Vascular Plants of North Carolina
Account for Scarlet Beebalm - Monarda didyma   L.
Members of Monarda with account distribution info or public map:
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Section 6 » Order Lamiales » Family Lamiaceae
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AuthorL.
DistributionLimited essentially to the mountains, but with one collection from Alexander County in the western Piedmont.

This is a Northern species ranging from eastern Canada south to NJ, PA, and eastern OH, and then southward in the Appalachians to northern GA.
AbundanceFairly common in the mountains, being collected from all such counties. Very rare, if still present, in the western Piedmont.
HabitatThis is a Monarda that requires some moisture, usually in shaded to partly shaded places. It occurs along wooded stream banks, in seepages on forested slopes, swampy spots, and also in boulderfield forests with some seepage. It does occur in Rich Cove Forests, but only if and where damp ground is present.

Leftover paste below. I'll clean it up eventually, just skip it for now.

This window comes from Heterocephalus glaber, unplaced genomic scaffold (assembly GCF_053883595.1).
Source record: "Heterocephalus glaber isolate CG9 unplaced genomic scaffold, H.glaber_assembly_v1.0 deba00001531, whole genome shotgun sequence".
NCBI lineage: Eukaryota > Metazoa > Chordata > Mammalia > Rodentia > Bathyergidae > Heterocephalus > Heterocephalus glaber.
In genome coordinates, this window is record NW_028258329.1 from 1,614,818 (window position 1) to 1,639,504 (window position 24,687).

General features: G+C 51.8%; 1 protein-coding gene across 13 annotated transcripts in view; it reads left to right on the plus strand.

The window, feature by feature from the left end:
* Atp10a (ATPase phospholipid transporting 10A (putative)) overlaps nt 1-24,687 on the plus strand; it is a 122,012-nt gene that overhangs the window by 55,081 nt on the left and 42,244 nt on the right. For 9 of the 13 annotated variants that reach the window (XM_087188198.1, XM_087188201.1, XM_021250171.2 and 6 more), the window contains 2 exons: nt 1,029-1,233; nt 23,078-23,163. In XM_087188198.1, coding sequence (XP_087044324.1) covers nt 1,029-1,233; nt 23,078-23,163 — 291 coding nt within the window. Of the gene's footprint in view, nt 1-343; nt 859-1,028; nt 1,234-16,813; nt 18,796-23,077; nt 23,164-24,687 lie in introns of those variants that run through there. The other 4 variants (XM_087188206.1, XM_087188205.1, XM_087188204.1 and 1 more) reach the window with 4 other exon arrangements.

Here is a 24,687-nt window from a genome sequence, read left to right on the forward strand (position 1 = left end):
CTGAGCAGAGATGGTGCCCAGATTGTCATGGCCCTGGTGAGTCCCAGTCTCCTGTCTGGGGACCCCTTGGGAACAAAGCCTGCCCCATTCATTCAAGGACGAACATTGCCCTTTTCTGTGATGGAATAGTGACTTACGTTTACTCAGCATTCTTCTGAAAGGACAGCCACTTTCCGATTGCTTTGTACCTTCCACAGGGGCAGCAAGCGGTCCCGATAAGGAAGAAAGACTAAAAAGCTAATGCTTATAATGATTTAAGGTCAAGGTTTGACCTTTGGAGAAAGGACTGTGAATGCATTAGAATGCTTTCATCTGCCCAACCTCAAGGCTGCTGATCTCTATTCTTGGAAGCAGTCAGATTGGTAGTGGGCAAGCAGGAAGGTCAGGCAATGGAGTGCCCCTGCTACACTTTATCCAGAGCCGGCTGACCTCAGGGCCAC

See also Habitat Account for Montane Broadleaf Herbaceous Mires
PhenologyBlooms from July to September, and fruits from September to October.
IdentificationThis is certainly one of the most beautiful and favorite wildflowers of the summer season. It is a rather tall herb, growing to 3-4' tall on average, unbranched or with a few branches. It has several pairs of opposite stem leaves, each ovate to lanceolate, about 4-5" long, serrated on the margins, with a long and pointed tip, a rounded base, and a short petiole. As is well known, the single flower cluster at the ends of the stems and branches contains numerous scarlet to bright red flowers, each being about 1.3" long, with a narrow upper lip and also a narrow lower lip, widely separate by the open "mouth". About 10-20 flowers bloom simultaneously, each facing outward from a central axis; in addition, the bracts below the flower cluster are also red, though not deeply so. Other similar Monarda species in the mountains have different flower colors, with M. media being the closest in color, at bright purple. Though not nearly as common as M. clinopodia, it should be encountered in summer in many places across the mountains, especially if the red colors of the flowers are seen.
Taxonomic CommentsMonarda media is variously considered as a good/full species, as in Weakley (2018) (and thus on this website), completely sunken within this species, or listed as a variety of it.

Other Common Name(s)Bee-balm, Oswego Tea, Crimson Beebalm
State RankS4
Global RankG5
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